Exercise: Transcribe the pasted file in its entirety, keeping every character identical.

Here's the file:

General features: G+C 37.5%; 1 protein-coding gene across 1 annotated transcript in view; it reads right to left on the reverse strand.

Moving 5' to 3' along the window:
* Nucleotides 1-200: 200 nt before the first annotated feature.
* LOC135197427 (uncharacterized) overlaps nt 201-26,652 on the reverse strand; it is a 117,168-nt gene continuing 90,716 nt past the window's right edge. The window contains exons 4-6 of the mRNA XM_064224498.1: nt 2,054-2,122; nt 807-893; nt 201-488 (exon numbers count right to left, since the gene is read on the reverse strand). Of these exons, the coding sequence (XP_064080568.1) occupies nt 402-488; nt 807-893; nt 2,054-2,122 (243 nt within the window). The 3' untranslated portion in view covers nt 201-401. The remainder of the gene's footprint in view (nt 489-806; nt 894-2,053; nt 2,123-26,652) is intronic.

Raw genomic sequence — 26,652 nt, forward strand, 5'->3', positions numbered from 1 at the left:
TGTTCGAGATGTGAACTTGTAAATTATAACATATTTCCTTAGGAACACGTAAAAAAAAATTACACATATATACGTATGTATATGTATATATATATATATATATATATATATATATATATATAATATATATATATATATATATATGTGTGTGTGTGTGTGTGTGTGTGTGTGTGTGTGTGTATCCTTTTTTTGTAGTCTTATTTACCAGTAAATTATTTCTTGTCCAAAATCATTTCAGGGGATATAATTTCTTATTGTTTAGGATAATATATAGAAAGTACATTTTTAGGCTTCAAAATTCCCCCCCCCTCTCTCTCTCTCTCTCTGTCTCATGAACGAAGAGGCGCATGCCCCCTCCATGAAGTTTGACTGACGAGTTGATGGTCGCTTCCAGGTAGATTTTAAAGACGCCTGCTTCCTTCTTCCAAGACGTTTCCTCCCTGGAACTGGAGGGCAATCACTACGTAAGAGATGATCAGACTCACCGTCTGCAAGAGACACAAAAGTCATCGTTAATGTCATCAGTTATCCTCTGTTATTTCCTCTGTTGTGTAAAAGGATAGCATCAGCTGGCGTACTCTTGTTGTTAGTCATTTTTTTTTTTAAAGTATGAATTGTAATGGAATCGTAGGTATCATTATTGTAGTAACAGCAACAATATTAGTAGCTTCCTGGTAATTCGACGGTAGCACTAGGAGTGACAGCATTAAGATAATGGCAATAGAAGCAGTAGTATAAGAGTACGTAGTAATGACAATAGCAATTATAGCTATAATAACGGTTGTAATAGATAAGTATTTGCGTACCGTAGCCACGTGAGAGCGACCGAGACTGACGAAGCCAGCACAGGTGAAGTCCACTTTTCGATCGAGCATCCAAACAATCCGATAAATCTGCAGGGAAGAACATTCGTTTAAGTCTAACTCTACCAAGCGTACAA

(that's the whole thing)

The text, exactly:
General features: G+C 37.5%; 1 protein-coding gene across 1 annotated transcript in view; it reads right to left on the reverse strand.

Moving 5' to 3' along the window:
* Nucleotides 1-200: 200 nt before the first annotated feature.
* LOC135197427 (uncharacterized) overlaps nt 201-26,652 on the reverse strand; it is a 117,168-nt gene continuing 90,716 nt past the window's right edge. The window contains exons 4-6 of the mRNA XM_064224498.1: nt 2,054-2,122; nt 807-893; nt 201-488 (exon numbers count right to left, since the gene is read on the reverse strand). Of these exons, the coding sequence (XP_064080568.1) occupies nt 402-488; nt 807-893; nt 2,054-2,122 (243 nt within the window). The 3' untranslated portion in view covers nt 201-401. The remainder of the gene's footprint in view (nt 489-806; nt 894-2,053; nt 2,123-26,652) is intronic.

Raw genomic sequence — 26,652 nt, forward strand, 5'->3', positions numbered from 1 at the left:
TGTTCGAGATGTGAACTTGTAAATTATAACATATTTCCTTAGGAACACGTAAAAAAAAATTACACATATATACGTATGTATATGTATATATATATATATATATATATATATATATATATATAATATATATATATATATATATATGTGTGTGTGTGTGTGTGTGTGTGTGTGTGTGTGTGTATCCTTTTTTTGTAGTCTTATTTACCAGTAAATTATTTCTTGTCCAAAATCATTTCAGGGGATATAATTTCTTATTGTTTAGGATAATATATAGAAAGTACATTTTTAGGCTTCAAAATTCCCCCCCCCTCTCTCTCTCTCTCTCTGTCTCATGAACGAAGAGGCGCATGCCCCCTCCATGAAGTTTGACTGACGAGTTGATGGTCGCTTCCAGGTAGATTTTAAAGACGCCTGCTTCCTTCTTCCAAGACGTTTCCTCCCTGGAACTGGAGGGCAATCACTACGTAAGAGATGATCAGACTCACCGTCTGCAAGAGACACAAAAGTCATCGTTAATGTCATCAGTTATCCTCTGTTATTTCCTCTGTTGTGTAAAAGGATAGCATCAGCTGGCGTACTCTTGTTGTTAGTCATTTTTTTTTTTAAAGTATGAATTGTAATGGAATCGTAGGTATCATTATTGTAGTAACAGCAACAATATTAGTAGCTTCCTGGTAATTCGACGGTAGCACTAGGAGTGACAGCATTAAGATAATGGCAATAGAAGCAGTAGTATAAGAGTACGTAGTAATGACAATAGCAATTATAGCTATAATAACGGTTGTAATAGATAAGTATTTGCGTACCGTAGCCACGTGAGAGCGACCGAGACTGACGAAGCCAGCACAGGTGAAGTCCACTTTTCGATCGAGCATCCAAACAATCCGATAAATCTGCAGGGAAGAACATTCGTTTAAGTCTAACTCTACCAAGCGTACAA